Lung function decline in former smokers and low-intensity current smokers: a secondary data analysis of the NHLBI Pooled Cohorts Study

Elizabeth C. Oelsner, Pallavi P. Balte, Surya P. Bhatt, Patricia A. Cassano, David Couper, Aaron R. Folsom, Neal D. Freedman, David R. Jacobs, Ravi Kalhan, Amanda R. Mathew, Richard A. Kronmal, Laura R. Loehr, Stephanie J. London, Anne B. Newman, George T. O'Connor, Joseph E. Schwartz, Lewis J. Smith, Wendy B. White, Sachin Yende

Research output: Contribution to journalArticle

1 Citation (Scopus)

Abstract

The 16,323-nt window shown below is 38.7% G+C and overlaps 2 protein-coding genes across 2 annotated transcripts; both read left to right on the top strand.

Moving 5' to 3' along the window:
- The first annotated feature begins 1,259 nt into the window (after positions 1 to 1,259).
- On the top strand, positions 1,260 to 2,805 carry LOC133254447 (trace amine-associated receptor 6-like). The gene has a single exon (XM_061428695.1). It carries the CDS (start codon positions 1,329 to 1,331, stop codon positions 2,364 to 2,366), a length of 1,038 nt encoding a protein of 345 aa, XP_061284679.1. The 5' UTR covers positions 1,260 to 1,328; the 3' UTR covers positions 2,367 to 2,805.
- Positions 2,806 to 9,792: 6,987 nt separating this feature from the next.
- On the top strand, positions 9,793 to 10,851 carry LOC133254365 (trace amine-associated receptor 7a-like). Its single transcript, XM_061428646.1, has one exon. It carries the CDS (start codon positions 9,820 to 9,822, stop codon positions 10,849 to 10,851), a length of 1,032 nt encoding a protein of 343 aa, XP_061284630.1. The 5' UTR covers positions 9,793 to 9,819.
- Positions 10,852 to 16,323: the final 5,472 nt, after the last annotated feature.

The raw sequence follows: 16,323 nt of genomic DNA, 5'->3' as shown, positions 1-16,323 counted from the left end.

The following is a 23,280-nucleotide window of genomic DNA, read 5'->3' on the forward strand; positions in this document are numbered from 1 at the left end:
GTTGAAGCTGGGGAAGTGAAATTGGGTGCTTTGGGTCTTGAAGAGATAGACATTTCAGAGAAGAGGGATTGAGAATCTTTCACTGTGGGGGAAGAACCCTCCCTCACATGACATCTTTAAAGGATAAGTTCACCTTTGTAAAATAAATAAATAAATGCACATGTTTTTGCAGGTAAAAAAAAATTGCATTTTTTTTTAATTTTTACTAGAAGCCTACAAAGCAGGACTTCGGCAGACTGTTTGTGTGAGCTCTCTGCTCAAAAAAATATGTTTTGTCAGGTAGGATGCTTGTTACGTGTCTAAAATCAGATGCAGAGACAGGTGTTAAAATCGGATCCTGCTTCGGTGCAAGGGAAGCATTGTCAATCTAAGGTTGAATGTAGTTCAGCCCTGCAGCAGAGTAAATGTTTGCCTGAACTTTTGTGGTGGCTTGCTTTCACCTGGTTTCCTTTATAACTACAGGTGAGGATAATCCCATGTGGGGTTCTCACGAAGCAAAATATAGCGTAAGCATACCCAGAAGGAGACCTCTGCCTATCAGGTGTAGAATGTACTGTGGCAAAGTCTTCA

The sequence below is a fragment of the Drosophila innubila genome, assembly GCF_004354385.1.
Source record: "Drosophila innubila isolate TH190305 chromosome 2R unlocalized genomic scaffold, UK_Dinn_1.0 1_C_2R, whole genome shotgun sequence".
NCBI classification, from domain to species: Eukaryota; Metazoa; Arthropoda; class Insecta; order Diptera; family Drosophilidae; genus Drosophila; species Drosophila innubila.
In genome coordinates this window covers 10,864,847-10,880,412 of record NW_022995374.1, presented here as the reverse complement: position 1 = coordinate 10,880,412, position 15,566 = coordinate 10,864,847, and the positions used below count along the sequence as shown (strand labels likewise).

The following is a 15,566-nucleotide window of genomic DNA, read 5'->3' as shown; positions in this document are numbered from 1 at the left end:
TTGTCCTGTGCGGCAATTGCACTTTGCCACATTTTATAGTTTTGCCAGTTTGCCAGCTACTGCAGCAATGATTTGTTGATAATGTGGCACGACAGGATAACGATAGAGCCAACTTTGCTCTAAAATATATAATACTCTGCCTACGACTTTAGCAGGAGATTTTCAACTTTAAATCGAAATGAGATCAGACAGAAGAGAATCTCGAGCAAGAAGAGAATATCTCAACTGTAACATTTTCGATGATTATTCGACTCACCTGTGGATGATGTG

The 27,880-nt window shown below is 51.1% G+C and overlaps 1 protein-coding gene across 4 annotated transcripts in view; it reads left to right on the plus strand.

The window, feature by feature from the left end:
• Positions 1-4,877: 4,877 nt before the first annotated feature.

Background: Former smokers now outnumber current smokers in many developed countries, and current smokers are smoking fewer cigarettes per day. Some data suggest that lung function decline normalises with smoking cessation; however, mechanistic studies suggest that lung function decline could continue. We hypothesised that former smokers and low-intensity current smokers have accelerated lung function decline compared with never-smokers, including among those without prevalent lung disease. Methods: We used data on six US population-based cohorts included in the NHLBI Pooled Cohort Study. We restricted the sample to participants with valid spirometry at two or more exams. Two cohorts recruited younger adults (≥17 years), two recruited middle-aged and older adults (≥45 years), and two recruited only elderly adults (≥65 years) with examinations done between 1983 and 2014. FEV1 decline in sustained former smokers and current smokers was compared to that of never-smokers by use of mixed models adjusted for sociodemographic and anthropometric factors. Differential FEV1 decline was also evaluated according to duration of smoking cessation and cumulative (number of pack-years) and current (number of cigarettes per day) cigarette consumption. Findings: 25 352 participants (ages 17–93 years) completed 70 228 valid spirometry exams. Over a median follow-up of 7 years (IQR 3–20), FEV1 decline at the median age (57 years) was 31·01 mL per year (95% CI 30·66–31·37) in sustained never-smokers, 34·97 mL per year (34·36–35·57) in former smokers, and 39·92 mL per year (38·92–40·92) in current smokers. With adjustment, former smokers showed an accelerated FEV1 decline of 1·82 mL per year (95% CI 1·24–2·40) compared to never-smokers, which was approximately 20% of the effect estimate for current smokers (9·21 mL per year; 95% CI 8·35–10·08). Compared to never-smokers, accelerated FEV1 decline was observed in former smokers for decades after smoking cessation and in current smokers with low cumulative cigarette consumption (<10 pack-years). With respect to current cigarette consumption, the effect estimate for FEV1 decline in current smokers consuming less than five cigarettes per day (7·65 mL per year; 95% CI 6·21–9·09) was 68% of that in current smokers consuming 30 or more cigarettes per day (11·24 mL per year; 9·86–12·62), and around five times greater than in former smokers (1·57 mL per year; 1·00–2·14). Among participants without prevalent lung disease, associations were attenuated but were consistent with the main results. Interpretation: Former smokers and low-intensity current smokers have accelerated lung function decline compared with never-smokers. These results suggest that all levels of smoking exposure are likely to be associated with lasting and progressive lung damage. Funding: National Institutes of Health, National Heart Lung and Blood Institute, and US Environmental Protection Agency.